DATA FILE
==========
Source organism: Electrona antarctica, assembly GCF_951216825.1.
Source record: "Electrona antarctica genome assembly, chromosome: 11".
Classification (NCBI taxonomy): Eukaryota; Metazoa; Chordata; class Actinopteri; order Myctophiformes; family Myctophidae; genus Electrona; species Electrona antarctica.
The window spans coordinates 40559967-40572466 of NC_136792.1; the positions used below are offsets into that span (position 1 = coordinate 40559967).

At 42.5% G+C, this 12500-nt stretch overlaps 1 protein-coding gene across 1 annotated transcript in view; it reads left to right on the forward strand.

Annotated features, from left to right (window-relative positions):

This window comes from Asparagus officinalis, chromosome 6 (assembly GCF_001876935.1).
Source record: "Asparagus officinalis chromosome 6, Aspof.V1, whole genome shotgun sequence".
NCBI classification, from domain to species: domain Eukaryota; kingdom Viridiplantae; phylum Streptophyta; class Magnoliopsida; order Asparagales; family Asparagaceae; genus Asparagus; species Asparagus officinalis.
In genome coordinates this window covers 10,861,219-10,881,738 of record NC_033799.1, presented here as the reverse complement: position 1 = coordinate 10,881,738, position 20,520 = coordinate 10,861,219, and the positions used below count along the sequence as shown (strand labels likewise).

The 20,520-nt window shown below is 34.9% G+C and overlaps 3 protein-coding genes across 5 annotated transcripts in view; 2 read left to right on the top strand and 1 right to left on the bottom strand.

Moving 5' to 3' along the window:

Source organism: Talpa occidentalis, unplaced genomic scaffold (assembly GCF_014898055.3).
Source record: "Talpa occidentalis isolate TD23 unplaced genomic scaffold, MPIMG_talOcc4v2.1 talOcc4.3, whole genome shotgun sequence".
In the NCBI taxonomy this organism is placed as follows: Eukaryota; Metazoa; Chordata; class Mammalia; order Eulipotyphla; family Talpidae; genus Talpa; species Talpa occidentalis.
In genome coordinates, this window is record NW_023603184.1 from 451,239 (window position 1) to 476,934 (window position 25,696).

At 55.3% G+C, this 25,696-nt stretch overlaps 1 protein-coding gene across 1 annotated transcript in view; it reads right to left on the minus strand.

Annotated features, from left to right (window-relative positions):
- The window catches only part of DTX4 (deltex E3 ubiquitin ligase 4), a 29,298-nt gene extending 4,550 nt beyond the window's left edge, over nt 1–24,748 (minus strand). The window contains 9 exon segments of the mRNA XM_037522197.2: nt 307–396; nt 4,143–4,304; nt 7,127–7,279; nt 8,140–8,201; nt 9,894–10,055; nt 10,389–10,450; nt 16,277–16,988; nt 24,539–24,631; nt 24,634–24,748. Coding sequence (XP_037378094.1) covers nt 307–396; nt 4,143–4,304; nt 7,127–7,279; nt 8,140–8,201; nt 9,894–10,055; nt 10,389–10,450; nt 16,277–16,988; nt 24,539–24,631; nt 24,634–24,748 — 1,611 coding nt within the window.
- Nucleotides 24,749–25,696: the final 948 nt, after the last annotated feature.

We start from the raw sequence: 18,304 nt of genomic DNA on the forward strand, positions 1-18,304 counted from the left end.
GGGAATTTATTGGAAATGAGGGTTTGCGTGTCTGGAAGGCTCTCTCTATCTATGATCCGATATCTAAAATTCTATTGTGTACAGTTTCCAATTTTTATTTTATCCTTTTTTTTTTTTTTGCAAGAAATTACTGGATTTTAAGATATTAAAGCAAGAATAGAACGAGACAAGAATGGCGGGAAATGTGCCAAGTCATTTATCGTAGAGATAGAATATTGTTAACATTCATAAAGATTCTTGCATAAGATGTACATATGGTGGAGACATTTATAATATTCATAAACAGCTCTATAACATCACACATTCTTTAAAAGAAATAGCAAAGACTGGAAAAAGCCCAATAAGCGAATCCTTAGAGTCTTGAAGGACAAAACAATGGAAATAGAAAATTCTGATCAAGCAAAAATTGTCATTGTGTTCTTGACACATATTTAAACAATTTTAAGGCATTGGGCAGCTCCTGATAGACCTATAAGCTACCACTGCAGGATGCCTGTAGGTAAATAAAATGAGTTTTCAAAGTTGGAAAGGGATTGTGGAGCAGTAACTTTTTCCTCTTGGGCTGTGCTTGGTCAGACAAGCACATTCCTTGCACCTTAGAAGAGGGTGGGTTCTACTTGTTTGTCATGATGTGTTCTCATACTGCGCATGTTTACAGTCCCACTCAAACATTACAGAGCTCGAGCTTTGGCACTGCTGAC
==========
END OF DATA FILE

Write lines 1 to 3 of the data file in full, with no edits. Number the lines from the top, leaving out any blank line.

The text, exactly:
Source organism: Electrona antarctica, assembly GCF_951216825.1.
Source record: "Electrona antarctica genome assembly, chromosome: 11".
Classification (NCBI taxonomy): Eukaryota; Metazoa; Chordata; class Actinopteri; order Myctophiformes; family Myctophidae; genus Electrona; species Electrona antarctica.